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The Proud Boys and Oath Keepers allegedly teamed up for the Capitol invasion. Should we worry?

Here’s what we know about what happens when armed militant groups collaborate

Prosecutors have accused far-right groups of organizing in advance of the Capitol attack on Jan. 6. (Jim Bourg/Reuters)
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Two of the far-right groups accused of involvement in the Jan. 6 Capitol violence apparently “organized an alliance” in the days before the insurrection.

How often and why do militant groups coordinate their violence — and what are the possible effects? Here’s what researchers know about collaboration among militant groups.

How often do armed groups cooperate?

It’s difficult to know exactly how common this behavior is, because militant groups often operate under the radar, trying to avoid government scrutiny. But scholars have analyzed many cases in which armed groups team up for everything from sharing knowledge to joint training and attacks.

For example, members of the Irish Republican Army apparently helped train the Revolutionary Armed Forces of Colombia in making bombs. Palestinian groups sometimes train and attack together. During civil conflict, rebel groups often join alliances, if they are fleeting.

In my own research, I examined the activity of hundreds of militant groups around the world between 1987 and 2005. About half had cooperated with another militant group on logistics, training or attacks.

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Why do armed groups cooperate with each other?

Teamwork can pay off in several ways. A few studies have found that, when allied, militant groups tend to kill more people than those operating independently.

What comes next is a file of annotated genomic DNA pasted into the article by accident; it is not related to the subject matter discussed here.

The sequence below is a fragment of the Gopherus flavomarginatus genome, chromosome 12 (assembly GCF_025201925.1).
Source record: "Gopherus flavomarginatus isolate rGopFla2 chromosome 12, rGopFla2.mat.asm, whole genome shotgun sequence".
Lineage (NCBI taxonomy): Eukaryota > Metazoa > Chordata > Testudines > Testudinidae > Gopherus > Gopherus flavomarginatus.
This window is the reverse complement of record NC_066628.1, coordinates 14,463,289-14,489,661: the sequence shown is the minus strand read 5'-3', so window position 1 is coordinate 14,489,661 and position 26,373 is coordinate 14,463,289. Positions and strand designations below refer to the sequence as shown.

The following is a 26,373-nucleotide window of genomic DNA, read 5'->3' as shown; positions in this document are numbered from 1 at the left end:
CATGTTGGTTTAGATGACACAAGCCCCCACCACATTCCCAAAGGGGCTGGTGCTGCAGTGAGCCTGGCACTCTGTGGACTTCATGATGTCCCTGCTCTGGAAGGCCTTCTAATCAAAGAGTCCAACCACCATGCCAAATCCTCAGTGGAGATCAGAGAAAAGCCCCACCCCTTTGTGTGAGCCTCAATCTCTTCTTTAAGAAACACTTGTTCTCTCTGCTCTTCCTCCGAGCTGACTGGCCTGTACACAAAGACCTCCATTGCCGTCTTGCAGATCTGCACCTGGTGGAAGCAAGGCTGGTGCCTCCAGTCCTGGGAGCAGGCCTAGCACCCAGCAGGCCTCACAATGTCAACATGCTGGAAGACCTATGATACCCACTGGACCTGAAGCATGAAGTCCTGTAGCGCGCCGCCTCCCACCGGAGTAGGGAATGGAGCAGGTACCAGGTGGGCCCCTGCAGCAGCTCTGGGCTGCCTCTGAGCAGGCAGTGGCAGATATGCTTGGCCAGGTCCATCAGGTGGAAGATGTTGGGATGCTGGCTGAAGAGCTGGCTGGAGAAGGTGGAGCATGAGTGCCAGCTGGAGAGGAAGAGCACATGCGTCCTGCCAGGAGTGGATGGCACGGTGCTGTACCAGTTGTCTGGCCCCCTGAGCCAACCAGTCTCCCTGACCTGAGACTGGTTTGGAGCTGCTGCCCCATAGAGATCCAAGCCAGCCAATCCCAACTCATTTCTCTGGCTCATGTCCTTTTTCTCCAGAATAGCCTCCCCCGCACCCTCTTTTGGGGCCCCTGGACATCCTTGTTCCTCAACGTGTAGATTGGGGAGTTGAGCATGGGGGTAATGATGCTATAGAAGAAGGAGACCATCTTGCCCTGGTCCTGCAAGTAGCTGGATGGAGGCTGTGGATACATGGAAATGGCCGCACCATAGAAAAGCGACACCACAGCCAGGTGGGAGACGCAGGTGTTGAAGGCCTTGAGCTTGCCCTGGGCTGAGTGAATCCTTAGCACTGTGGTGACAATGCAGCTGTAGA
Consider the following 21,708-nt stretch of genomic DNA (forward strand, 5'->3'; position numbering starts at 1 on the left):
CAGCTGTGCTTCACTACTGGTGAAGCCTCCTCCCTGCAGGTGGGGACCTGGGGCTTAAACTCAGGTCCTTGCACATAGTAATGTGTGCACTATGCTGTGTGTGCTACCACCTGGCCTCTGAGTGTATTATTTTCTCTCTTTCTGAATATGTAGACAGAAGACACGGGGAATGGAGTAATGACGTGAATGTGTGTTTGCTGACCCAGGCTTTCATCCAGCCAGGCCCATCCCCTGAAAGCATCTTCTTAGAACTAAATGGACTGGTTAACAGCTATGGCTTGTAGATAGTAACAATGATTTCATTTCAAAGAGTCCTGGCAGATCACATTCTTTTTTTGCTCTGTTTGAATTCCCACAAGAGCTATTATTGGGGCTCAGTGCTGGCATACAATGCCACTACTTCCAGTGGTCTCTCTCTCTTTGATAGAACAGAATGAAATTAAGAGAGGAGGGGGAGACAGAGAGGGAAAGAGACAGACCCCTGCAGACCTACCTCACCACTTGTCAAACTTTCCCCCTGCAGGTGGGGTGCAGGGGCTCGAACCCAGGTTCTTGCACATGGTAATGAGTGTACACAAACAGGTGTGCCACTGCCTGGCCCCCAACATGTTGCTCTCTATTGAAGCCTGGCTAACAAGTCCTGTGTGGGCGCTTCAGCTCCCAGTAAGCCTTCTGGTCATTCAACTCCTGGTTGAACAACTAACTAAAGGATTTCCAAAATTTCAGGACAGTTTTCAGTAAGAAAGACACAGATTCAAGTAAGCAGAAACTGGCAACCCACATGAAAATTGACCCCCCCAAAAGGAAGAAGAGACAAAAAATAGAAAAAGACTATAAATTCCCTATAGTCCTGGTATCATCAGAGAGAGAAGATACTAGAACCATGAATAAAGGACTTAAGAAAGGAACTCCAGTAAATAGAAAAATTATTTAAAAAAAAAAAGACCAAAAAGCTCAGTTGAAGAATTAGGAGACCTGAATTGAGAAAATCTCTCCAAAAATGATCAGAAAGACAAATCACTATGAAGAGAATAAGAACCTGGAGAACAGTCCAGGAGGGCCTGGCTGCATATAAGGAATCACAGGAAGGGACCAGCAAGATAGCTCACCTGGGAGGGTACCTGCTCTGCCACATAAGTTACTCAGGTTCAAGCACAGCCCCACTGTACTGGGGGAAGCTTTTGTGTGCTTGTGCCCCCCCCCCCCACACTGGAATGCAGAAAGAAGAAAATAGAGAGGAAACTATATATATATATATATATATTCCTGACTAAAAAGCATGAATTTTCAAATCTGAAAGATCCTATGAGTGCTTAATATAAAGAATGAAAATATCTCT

Militant groups can learn new tactics from their partners. Some argue that the global diffusion of suicide bombing is one such case.

As militant groups learn from each other and share resources, those in alliances tend to survive longer than groups that go it alone, some of my research shows. Furthermore, the survival-enhancing benefits of alliances seem to be strongest in environments where militant groups would otherwise have a harder time operating — in countries with more capable governments.

And during civil wars, rebel groups with strong alliances are more likely to defeat the government.

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Which types of groups tend to link up?

Not surprisingly, militant groups sharing the same ideology are the most likely to work together. Collaboration between the Proud Boys and the Oath Keepers would fit this pattern.

Some research has found that pairs of groups that are ethnically or religiously motivated are especially likely to work together, too.

Groups are also more likely to work together if they share a foreign state sponsor. It can also be helpful if one especially powerful group, a “hub,” such as al-Qaeda, can coordinate relationships.